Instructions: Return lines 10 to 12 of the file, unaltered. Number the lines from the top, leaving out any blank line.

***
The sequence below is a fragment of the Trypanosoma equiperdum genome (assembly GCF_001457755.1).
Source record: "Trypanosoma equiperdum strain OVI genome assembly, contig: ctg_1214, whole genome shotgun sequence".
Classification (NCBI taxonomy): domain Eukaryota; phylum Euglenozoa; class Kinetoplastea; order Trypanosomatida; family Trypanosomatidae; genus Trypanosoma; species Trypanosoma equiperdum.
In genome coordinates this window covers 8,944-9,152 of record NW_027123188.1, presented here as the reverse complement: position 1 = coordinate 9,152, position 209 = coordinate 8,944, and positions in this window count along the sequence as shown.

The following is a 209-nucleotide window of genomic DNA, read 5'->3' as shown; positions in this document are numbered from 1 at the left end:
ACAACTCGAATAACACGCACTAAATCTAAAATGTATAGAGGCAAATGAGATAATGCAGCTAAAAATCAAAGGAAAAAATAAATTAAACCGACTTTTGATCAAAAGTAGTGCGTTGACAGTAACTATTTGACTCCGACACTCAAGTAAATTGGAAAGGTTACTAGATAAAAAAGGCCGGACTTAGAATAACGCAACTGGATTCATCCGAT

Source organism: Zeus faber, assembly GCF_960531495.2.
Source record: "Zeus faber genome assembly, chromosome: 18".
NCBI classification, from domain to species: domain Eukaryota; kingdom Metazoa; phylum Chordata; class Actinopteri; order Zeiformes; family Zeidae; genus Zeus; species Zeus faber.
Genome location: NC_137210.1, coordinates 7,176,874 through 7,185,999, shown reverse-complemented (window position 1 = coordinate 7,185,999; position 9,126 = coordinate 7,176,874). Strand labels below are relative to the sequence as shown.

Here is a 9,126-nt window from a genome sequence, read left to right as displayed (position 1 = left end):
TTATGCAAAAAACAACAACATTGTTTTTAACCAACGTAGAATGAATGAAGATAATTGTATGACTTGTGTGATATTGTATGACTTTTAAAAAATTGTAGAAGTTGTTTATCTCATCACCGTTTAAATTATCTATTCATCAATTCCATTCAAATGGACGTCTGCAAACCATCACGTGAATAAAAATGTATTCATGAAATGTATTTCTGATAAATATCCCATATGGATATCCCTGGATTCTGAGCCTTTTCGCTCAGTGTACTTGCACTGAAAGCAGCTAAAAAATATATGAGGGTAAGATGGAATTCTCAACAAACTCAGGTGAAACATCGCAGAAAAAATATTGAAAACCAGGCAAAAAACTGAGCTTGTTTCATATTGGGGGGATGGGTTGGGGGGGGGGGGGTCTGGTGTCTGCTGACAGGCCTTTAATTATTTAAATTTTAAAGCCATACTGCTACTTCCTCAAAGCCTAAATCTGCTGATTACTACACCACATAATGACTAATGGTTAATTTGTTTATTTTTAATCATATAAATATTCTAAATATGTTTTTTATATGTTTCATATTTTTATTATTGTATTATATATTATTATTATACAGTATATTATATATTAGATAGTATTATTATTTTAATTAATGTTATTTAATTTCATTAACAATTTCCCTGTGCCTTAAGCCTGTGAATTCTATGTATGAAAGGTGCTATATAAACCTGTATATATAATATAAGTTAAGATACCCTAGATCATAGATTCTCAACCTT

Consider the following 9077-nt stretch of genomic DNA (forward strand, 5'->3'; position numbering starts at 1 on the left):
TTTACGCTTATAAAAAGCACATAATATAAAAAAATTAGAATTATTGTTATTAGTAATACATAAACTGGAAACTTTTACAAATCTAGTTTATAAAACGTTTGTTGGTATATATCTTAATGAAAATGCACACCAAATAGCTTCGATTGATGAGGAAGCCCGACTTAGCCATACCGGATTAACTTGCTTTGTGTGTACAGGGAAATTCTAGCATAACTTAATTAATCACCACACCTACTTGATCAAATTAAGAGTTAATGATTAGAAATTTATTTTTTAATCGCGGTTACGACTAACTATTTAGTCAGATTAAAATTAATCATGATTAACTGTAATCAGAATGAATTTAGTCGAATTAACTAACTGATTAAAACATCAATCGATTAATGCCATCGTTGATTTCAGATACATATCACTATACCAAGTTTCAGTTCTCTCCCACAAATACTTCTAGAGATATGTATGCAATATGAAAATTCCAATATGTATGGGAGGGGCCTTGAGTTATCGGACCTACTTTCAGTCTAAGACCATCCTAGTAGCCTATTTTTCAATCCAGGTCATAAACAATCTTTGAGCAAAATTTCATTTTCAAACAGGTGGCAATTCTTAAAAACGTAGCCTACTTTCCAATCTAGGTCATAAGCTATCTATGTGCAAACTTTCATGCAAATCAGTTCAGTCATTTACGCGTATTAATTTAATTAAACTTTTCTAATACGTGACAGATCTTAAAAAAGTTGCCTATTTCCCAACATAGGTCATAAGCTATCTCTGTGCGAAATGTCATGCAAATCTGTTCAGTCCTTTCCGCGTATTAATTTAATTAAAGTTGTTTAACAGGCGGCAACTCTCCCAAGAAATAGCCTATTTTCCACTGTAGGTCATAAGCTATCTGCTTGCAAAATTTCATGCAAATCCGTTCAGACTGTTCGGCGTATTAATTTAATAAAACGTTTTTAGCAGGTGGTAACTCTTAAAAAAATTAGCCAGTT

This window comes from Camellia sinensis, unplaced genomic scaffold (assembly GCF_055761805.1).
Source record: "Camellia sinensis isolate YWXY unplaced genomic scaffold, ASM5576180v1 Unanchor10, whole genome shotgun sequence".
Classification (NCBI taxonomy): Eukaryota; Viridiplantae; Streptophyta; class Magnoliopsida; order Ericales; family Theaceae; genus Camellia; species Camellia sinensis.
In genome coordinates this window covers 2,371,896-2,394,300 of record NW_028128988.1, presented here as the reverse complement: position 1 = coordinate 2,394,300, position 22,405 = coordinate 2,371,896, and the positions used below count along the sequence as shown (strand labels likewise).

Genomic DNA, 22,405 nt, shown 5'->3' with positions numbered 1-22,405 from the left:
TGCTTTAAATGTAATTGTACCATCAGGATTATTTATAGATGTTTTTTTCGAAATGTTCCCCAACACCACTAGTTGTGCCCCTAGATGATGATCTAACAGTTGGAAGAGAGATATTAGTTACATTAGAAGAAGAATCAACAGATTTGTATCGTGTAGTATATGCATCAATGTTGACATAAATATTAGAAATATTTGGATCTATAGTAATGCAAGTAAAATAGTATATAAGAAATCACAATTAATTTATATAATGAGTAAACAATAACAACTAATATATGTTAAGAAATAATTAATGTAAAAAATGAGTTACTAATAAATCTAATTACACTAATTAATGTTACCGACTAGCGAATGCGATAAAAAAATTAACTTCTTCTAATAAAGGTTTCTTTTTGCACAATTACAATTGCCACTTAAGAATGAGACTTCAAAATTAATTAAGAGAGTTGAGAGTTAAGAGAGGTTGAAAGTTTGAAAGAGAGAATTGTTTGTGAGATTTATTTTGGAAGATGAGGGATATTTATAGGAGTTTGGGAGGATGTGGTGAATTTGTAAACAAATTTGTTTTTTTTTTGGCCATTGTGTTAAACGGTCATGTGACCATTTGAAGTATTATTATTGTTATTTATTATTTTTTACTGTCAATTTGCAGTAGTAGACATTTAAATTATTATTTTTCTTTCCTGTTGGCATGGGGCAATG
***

Genome location: NC_137210.1, coordinates 7,176,874 through 7,185,999, shown reverse-complemented (window position 1 = coordinate 7,185,999; position 9,126 = coordinate 7,176,874). Strand labels below are relative to the sequence as shown.

Here is a 9,126-nt window from a genome sequence, read left to right as displayed (position 1 = left end):
TTATGCAAAAAACAACAACATTGTTTTTAACCAACGTAGAATGAATGAAGATAATTGTATGACTTGTGTGATATTGTATGACTTTTAAAAAATTGTAGAAGTTGTTTATCTCATCACCGTTTAAATTATCTATTCATCAATTCCATTCAAATGGACGTCTGCAAACCATCACGTGAATAAAAATGTATTCATGAAATGTATTTCTGATAAATATCCCATATGGATATCCCTGGATTCTGAGCCTTTTCGCTCAGTGTACTTGCACTGAAAGCAGCTAAAAAATATATGAGGGTAAGATGGAATTCTCAACAAACTCAGGTGAAACATCGCAGAAAAAATATTGAAAACCAGGCAAAAAACTGAGCTTGTTTCATATTGGGGGGATGGGTTGGGGGGGGGGGGGTCTGGTGTCTGCTGACAGGCCTTTAATTATTTAAATTTTAAAGCCATACTGCTACTTCCTCAAAGCCTAAATCTGCTGATTACTACACCACATAATGACTAATGGTTAATTTGTTTATTTTTAATCATATAAATATTCTAAATATGTTTTTTATATGTTTCATATTTTTATTATTGTATTATATATTATTATTATACAGTATATTATATATTAGATAGTATTATTATTTTAATTAATGTTATTTAATTTCATTAACAATTTCCCTGTGCCTTAAGCCTGTGAATTCTATGTATGAAAGGTGCTATATAAACCTGTATATATAATATAAGTTAAGATACCCTAGATCATAGATTCTCAACCTT